Ireland Inc. and Foreign Direct Investment
Attracting and retaining talent is vital to Ireland’s competitiveness as a location for FDI.
Substantial developments in the international tax landscape in recent times have resulted in many jurisdictions and companies alike, reassessing their status in the area of foreign direct investment (“FDI”).
Due to the importance of FDI to the Irish economy, in responding to these changes, the Irish Government needs to do so in a way that is not only compatible with the developments in the international tax landscape, and in particular with the developments arising as a result of the OECD’s Base Erosion and Profit Shifting (“BEPS”) project and the EU’s Anti-Tax Avoidance Directive (“EU ATAD”), but in a way that ensures Ireland remains competitive and well placed when compared to other competitor locations.
Major changes are not expected in Budget 2018 in the area of FDI. However, in this continuously changing international tax landscape, the Irish Government needs to apply a robust approach to ensure we refine our offering so that the future of FDI in Ireland remains bright. Ireland’s tax regime is only one element of Ireland’s offering in terms of attracting FDI and as such it will also be important that the Irish Government also addresses the wider aspects of Ireland’s offering and in particular in relation to housing, education and infrastructure.
Ireland’s low corporate tax regime has been a vital part of Ireland’s industrial policy. But in recent times, many other FDI competitor locations have committed to reducing their corporate tax rates. This makes the landscape more competitive for Ireland, placing emphasis on the need to ensure not only do we have a competitive tax regime, but also that other key factors relevant to investment and reinvestment decisions are attractive in an Irish context. At a minimum Budget 2018 should reaffirm Ireland’s commitment to the 12.5% corporate tax rate - certainty is a critical factor in investment decisions - while also enhancing (where relevant) the overall tax regime, in particular to ensure competitive R&D and IP tax treatments, as well as a particular focus on the taxation of work and talent.
Attracting and retaining talent is vital to Ireland’s competitiveness as a location for FDI, and particularly at a time where there is an increased focus on substance in light of BEPS and transfer pricing developments. Many of our competitor FDI locations have more attractive personal tax regimes – combine this with falling corporate tax rates - Ireland will need to be prepared to respond (within the confines of BEPS/EU rules). The Irish Government should look to reducing the marginal tax rate for all taxpayers in Ireland whilst also improving current incentives or introducing additional incentives to not only attract but also to retain talent in Ireland.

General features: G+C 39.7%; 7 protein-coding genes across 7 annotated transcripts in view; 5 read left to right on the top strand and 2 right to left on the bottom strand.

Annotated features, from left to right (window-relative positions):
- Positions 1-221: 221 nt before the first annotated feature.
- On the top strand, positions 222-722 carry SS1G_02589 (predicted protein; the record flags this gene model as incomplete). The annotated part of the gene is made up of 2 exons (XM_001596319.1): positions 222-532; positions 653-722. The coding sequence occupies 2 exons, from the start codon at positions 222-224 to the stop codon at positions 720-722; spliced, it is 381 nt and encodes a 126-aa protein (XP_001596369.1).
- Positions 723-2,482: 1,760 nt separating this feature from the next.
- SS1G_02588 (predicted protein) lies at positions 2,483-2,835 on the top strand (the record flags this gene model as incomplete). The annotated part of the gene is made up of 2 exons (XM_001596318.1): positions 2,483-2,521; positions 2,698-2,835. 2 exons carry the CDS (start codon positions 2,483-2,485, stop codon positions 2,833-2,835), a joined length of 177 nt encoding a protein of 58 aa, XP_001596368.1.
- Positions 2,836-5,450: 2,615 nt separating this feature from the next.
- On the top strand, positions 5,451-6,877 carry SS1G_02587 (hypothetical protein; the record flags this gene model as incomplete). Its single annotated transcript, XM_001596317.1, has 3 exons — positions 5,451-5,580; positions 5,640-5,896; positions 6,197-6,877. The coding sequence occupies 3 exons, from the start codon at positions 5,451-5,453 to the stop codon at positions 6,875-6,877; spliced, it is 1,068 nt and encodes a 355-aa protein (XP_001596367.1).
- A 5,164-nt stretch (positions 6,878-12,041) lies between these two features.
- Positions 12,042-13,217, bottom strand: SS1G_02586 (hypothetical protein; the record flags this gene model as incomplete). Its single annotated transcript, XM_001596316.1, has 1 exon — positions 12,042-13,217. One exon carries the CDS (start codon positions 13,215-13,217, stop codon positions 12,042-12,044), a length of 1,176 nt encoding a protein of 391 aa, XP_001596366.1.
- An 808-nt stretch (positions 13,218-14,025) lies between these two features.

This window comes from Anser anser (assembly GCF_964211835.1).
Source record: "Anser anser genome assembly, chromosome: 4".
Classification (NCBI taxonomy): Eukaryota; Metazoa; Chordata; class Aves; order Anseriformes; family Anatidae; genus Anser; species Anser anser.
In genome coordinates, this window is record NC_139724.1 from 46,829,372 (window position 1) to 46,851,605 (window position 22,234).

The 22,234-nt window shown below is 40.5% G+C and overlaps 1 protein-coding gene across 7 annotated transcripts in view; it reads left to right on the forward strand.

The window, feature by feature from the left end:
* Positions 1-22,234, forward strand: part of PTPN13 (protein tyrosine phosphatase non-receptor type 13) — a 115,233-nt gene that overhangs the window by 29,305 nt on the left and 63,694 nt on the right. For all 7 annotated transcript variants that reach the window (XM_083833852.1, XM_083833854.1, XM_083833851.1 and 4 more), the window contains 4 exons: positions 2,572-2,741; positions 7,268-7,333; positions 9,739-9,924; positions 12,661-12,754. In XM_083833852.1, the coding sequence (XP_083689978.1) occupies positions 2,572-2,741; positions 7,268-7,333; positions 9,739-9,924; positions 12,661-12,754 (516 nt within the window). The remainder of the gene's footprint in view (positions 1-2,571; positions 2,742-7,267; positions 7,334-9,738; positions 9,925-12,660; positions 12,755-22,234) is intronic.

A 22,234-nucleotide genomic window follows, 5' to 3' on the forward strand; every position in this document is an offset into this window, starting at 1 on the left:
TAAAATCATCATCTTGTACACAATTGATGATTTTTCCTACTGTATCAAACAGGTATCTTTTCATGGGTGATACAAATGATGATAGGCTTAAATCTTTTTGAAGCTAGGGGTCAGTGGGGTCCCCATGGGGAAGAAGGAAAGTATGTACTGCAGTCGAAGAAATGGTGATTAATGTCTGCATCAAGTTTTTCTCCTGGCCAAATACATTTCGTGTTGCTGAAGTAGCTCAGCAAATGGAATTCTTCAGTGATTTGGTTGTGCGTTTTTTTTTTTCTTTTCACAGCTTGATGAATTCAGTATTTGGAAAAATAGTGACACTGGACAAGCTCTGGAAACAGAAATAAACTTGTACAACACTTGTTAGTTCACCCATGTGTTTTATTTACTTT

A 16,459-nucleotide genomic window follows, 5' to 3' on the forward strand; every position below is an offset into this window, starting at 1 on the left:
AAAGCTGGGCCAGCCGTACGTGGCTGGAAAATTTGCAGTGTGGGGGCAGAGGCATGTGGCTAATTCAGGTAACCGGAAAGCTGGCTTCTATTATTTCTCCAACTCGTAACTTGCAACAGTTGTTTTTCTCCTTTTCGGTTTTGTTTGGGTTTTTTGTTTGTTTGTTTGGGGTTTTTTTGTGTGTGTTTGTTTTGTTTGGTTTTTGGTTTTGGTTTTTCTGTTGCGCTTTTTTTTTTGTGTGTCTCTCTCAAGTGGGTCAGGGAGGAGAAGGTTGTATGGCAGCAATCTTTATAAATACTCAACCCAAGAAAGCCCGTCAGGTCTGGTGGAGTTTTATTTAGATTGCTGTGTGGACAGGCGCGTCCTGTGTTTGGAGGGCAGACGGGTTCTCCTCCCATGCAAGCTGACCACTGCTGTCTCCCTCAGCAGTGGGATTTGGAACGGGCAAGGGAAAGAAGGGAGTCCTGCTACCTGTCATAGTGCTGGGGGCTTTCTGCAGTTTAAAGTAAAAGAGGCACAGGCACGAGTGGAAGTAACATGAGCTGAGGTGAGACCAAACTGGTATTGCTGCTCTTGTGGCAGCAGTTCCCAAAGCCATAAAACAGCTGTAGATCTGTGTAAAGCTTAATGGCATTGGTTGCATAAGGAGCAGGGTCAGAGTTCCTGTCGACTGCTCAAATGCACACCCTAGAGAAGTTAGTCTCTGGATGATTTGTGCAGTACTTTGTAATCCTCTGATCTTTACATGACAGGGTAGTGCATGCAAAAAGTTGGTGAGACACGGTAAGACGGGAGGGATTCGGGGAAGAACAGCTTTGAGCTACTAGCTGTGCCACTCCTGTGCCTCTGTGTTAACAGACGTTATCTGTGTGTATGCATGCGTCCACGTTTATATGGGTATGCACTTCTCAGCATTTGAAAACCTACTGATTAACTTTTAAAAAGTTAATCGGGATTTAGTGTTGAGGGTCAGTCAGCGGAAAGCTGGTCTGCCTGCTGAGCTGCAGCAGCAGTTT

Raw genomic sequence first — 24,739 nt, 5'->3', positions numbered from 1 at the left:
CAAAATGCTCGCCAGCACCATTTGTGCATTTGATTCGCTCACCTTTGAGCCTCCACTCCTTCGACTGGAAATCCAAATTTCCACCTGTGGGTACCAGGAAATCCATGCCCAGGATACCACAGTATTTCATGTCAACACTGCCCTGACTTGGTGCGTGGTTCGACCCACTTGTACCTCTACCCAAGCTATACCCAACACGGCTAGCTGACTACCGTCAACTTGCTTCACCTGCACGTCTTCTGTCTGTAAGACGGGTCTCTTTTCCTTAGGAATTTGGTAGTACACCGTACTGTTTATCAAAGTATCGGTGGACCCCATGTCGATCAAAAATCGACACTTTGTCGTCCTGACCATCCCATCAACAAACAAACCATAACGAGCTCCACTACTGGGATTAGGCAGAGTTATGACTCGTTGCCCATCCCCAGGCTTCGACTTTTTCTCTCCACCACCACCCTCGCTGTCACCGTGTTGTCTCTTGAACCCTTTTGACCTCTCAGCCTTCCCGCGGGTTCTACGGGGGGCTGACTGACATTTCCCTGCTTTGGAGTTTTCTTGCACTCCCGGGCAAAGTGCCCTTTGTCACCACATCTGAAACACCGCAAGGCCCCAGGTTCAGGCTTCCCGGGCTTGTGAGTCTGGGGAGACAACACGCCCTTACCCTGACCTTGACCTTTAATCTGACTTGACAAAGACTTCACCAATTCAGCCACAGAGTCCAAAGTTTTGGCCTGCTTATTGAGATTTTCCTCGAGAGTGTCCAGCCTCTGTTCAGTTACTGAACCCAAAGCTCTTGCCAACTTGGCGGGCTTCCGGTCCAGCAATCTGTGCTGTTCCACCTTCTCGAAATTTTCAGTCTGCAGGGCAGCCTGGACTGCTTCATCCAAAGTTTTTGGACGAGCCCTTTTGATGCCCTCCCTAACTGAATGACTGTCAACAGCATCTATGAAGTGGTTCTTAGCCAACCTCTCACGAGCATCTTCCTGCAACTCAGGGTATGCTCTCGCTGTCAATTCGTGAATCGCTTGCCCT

BEPS, EU ATAD and Brexit
Developments in the international tax landscape as a result of the BEPS project continue. As recently as 7 June 2017, over 68 jurisdictions, including Ireland, signed up to the OECD Multilateral Instrument (“MLI”) designed to implement a number of changes to double taxation treaties (“DTT”) in response to recommendations from the BEPS project. Some areas of the MLI are likely to add uncertainly in relation to the access to DTT benefits. Whilst the MLI is not anticipated to take effect until 2019, the Irish Government needs to carefully consider the tax policy aspects in relation to implementation of the MLI given that Ireland has an extensive and vital DTT network.
In July 2016, the EU ATAD was formally adopted and amendments to the EU ATAD (ATAD 2) were approved by the European Parliament in April 2017. Under the EU ATAD, the required introduction of CFC legislation, exit taxes and interest deductibility restrictions from 2019/2020 will clearly have a significant impact on our existing Irish tax regime. While it is anticipated that the interest restriction rules will not be applicable until 2024, clearly there will be a change agenda to be managed in relation to BEPS/ATAD measures in near term. Budget 2018 should provide Government with an opportunity to set outs its vision for consultation/engagement on the introduction of these measures and overall corporate tax framework.
From an FDI perspective, no direct changes to the Irish corporate tax regime are expected in Budget 2018 as a result of Brexit. However, it would be good to see a commitment from the Irish Government to review Irish tax law to ensure that there are no unintended negative impacts on taxpayers once the UK leaves the EU (e.g. clawback of capital gains tax group relief). Although the UK remains committed to the BEPS agenda, it will likely have greater autonomy outside the EU in relation to its tax strategies post Brexit. In light of this, and the pre-existing commitment by the UK to reduce their corporation tax rate to 17%, it further highlights the importance of the response of the Irish Government to ensure we are seen as an attractive and competitive location for FDI investment.